Publication Details

Category Text Publication
Reference Category Journals
DOI 10.1007/s10533-019-00573-6
Licence creative commons licence
Title (Primary) Biofilm-specific uptake does not explain differences in whole-stream DOC tracer uptake between a forest and an agricultural stream
Author Graeber, D.; Gücker, B.; Wild, R.; Wells, N.S.; Anlanger, C.; Kamjunke, N.; Norf, H.; Schmidt, C.; Brauns, M.
Source Titel Biogeochemistry
Year 2019
Volume 144
Issue 1
Page From 85
Page To 101
Language englisch
Keywords Epilithic biofilms; Hydromorphology; Land use; Ecological stoichiometry; Stable isotope addition
Abstract Benthic biofilms are often assumed to control terrestrially-derived dissolved organic carbon (tDOC) uptake in streams. We tested this by comparing 13C-enriched ryegrass leachate uptake in an agricultural and a forest stream, hypothesizing that a greater abundance of autotrophic biofilms in the agricultural stream would cause its whole-stream tDOC uptake to be comparatively low. We measured whole-stream and biofilm tDOC tracer uptake, metabolism, bacterial and algal diversity, and nutrient status of benthic epilithic biofilms, and assessed whole-stream hydromorphology. Whole-stream uptake of tDOC was six times lower in the agricultural (3.0 mg m−2 day−1) than in the forest (19.0 mg m−2 day−1) stream, and tDOC uptake velocity indicated lower tDOC demand in the agricultural (1.2 mm min−1) than in the forest (1.9 mm min−1) stream. The agricultural stream differed from the forest stream by slightly lower transient storage capacity and higher benthic biofilm bacterial abundance and production, lower biofilm biomass and lower biofilm molar C:N, C:P, and N:P ratios. Changes in epilithic biofilms contributed little to the differences in whole-stream tDOC tracer uptake between streams, as biofilm tDOC uptake only amounted to 4% and 13% of whole-stream uptake in the forest and agricultural stream, respectively. This comparison of a forest and an agricultural stream suggests that agricultural stressors have the potential to diminish both whole-stream tDOC uptake and uptake efficiency. Furthermore, the weak link between biofilm and whole-stream tDOC uptake implies that benthic biofilms characteristics are poor predictors for human impacts on tDOC uptake in agricultural streams and that hot spots of tDOC uptake are likely situated in the hyporheic zone or in the stream water column.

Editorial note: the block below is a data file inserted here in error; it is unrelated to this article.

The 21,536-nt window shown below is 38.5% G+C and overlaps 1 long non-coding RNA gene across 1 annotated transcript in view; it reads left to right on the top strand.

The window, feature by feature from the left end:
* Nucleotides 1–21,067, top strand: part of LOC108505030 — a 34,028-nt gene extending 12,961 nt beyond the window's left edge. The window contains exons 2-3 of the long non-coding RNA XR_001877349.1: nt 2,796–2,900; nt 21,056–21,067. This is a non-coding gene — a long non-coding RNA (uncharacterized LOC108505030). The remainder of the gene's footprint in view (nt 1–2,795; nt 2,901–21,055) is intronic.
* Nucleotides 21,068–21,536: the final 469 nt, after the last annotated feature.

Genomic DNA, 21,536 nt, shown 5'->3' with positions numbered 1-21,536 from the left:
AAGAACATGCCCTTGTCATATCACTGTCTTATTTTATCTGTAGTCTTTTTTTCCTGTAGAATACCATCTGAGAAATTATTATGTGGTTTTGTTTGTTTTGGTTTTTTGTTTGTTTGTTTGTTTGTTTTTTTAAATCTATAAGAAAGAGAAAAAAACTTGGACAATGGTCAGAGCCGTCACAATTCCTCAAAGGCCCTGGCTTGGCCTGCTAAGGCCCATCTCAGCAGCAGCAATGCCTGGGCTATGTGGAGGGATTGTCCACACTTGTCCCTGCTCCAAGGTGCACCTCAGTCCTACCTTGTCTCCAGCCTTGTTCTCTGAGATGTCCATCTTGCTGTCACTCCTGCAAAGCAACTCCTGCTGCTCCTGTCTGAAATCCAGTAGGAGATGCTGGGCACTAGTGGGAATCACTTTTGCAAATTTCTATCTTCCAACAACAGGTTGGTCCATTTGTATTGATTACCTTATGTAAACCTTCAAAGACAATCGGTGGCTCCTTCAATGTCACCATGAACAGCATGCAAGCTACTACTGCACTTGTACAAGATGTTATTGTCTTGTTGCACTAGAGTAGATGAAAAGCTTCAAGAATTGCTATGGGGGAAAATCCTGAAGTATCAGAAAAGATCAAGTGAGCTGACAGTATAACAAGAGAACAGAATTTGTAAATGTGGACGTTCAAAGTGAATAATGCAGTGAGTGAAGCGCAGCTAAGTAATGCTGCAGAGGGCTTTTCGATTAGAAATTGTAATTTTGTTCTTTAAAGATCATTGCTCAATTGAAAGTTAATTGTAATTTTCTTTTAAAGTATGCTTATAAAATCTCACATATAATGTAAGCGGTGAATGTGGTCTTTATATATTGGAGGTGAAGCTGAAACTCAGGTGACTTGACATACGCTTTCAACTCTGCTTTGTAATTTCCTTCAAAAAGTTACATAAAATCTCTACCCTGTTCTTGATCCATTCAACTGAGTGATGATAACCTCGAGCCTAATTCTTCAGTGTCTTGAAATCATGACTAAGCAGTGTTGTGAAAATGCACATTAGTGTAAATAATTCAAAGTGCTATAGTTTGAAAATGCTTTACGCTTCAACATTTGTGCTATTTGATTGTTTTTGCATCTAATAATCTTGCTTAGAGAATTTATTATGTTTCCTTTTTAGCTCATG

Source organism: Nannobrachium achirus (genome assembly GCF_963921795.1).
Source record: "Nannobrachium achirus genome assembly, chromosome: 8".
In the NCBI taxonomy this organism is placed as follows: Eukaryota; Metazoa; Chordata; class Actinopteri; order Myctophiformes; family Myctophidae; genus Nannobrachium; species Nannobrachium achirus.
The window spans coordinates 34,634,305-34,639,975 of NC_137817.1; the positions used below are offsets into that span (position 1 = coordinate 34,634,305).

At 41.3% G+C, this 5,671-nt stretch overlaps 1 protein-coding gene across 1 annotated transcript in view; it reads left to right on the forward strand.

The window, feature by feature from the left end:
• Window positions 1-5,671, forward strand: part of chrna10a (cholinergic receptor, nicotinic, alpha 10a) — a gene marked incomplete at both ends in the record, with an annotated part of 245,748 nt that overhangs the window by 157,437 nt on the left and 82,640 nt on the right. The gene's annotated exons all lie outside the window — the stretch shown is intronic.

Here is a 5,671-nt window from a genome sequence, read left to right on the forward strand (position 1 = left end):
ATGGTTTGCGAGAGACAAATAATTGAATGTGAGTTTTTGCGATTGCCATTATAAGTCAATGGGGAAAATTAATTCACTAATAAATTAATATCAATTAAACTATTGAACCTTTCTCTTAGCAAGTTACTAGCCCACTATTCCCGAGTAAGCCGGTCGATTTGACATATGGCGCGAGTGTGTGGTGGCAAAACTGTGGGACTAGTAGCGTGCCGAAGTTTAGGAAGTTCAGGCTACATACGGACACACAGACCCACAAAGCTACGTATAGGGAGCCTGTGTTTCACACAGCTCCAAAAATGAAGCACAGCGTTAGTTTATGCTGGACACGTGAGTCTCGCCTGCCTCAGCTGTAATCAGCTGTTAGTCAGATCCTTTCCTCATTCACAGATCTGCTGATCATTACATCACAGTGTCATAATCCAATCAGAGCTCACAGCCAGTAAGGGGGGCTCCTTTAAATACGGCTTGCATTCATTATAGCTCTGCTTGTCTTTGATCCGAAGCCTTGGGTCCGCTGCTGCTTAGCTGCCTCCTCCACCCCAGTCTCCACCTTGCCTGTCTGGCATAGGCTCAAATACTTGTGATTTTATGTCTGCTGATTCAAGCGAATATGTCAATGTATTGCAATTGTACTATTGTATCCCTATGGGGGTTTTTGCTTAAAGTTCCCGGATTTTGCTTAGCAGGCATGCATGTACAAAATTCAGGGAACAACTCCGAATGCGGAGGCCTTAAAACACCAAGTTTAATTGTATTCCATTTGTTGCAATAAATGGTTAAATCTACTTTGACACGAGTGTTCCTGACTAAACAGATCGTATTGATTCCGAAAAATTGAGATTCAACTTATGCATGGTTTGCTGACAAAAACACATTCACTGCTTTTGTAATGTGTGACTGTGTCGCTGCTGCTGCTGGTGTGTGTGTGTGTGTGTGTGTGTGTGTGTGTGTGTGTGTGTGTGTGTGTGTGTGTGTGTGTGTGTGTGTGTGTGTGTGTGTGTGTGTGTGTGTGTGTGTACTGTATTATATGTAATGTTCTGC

Persistent UFZ Identifier
Graeber, D., Gücker, B., Wild, R., Wells, N.S., Anlanger, C., Kamjunke, N., Norf, H., Schmidt, C., Brauns, M. (2019):
Biofilm-specific uptake does not explain differences in whole-stream DOC tracer uptake between a forest and an agricultural stream
Biogeochemistry 144 (1), 85 - 101 10.1007/s10533-019-00573-6